On December 7, 2015, two baby carriages were set on fire at an apartment complex housing refugees in the pristine Thuringia town of Altenburg. Ten refugees, including two infants, suffered from smoke inhalation. The attack came two days after right-wing protesters marched through the town carrying signs that read, “Please continue your flight. There’s nowhere to live here.”
“On the ground floor there was a woman living with her baby who had to jump out without shoes,” district administrator Michaele Sojka told me when I met her last June. “Everyone was really shocked that something like that could happen in our city.
Two men were arrested, and six months later one of them was found guilty of arson. The judge said the man had “acted on xenophobic motives.” The other was handed a fine for repeating Nazi slogans. “One of them must have been drunk that night,” Brit Krostewitz, a volunteer with the Altenburg Network for Integration, told me. “They are just stupid Nazis.” Most Germans know the type.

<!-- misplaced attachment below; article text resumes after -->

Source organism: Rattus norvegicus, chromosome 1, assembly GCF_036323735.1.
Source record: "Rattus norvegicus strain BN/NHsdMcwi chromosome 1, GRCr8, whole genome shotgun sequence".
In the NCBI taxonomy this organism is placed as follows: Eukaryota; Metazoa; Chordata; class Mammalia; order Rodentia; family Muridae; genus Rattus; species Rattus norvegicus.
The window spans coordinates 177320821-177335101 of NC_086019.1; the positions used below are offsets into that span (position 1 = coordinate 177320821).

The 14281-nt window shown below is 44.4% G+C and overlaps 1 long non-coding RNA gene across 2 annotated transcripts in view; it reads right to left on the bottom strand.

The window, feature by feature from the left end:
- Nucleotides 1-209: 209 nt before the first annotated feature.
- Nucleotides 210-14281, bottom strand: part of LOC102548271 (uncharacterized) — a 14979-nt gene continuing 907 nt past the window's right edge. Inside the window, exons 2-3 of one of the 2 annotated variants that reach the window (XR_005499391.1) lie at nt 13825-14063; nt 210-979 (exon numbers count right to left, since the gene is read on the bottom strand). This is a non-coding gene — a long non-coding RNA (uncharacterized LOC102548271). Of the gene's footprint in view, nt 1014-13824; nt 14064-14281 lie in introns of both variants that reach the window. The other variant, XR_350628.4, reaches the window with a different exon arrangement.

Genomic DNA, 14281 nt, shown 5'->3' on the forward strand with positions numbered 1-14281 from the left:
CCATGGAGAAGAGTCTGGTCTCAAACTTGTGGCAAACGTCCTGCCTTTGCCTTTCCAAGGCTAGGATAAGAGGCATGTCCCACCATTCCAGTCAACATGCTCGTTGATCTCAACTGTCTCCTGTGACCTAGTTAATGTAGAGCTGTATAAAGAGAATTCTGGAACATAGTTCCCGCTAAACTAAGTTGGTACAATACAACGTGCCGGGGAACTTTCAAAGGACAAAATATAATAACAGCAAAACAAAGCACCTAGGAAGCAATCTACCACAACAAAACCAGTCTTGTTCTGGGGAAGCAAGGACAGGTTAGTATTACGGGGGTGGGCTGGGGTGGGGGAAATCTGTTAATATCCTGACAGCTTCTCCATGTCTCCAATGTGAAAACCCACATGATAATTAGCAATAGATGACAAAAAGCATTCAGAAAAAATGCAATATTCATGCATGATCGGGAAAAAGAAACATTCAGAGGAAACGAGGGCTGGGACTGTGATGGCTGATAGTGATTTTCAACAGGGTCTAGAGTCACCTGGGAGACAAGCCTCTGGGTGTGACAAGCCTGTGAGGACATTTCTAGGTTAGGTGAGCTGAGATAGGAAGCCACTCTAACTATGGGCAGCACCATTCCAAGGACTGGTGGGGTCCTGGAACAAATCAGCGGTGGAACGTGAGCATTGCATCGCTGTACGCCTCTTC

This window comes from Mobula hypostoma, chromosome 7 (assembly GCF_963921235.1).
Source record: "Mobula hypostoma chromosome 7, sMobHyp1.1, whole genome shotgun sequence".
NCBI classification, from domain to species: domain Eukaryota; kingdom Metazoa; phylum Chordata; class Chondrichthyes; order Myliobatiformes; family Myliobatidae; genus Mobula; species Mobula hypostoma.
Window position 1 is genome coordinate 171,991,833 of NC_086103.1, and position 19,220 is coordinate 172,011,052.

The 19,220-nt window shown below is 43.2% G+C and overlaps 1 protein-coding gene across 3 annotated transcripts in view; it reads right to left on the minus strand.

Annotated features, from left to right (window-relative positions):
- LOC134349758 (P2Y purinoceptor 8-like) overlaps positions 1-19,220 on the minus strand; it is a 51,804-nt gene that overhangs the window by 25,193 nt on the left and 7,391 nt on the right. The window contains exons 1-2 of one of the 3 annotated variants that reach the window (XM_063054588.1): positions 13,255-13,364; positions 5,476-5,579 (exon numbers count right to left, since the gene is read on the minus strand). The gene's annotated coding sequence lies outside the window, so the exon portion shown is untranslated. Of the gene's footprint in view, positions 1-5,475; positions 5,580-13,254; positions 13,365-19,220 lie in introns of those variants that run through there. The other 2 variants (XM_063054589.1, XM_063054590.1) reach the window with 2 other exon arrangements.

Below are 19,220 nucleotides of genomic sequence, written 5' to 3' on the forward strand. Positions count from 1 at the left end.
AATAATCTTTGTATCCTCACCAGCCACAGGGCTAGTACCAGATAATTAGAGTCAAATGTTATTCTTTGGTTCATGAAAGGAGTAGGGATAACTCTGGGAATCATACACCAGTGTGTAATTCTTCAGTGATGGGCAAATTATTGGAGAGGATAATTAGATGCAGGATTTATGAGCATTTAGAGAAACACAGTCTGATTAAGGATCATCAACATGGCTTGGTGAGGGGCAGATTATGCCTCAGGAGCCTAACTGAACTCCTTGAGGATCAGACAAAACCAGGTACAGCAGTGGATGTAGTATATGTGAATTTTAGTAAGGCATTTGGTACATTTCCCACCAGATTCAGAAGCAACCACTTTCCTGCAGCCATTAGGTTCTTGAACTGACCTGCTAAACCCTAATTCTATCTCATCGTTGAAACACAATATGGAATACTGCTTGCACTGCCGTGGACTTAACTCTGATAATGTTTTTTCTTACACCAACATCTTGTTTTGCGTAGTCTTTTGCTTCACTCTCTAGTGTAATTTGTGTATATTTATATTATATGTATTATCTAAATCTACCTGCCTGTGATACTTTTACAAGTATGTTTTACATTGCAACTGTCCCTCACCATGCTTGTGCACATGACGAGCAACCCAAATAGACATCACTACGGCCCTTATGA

This is Germany, a country whose leaders just 80 years ago tried to deport and then exterminate all non-Christians and “outsiders.” A country so ashamed of its xenophobic past that to display any hint of nationalism, such as to wave a German flag during a soccer match, remained taboo. Germany, a liberal European state that goes so far as to limit speech—by criminalizing Holocaust denial—least anyone attempt to forget or manipulate that torrid past.
And yet, Germany has recently become a breeding ground for small pockets of xenophobic citizens to commit hate crimes and terrorism against foreigners.
Read the full story at Columbia Global Reports. This is the first part of a short series on refugees in Germany.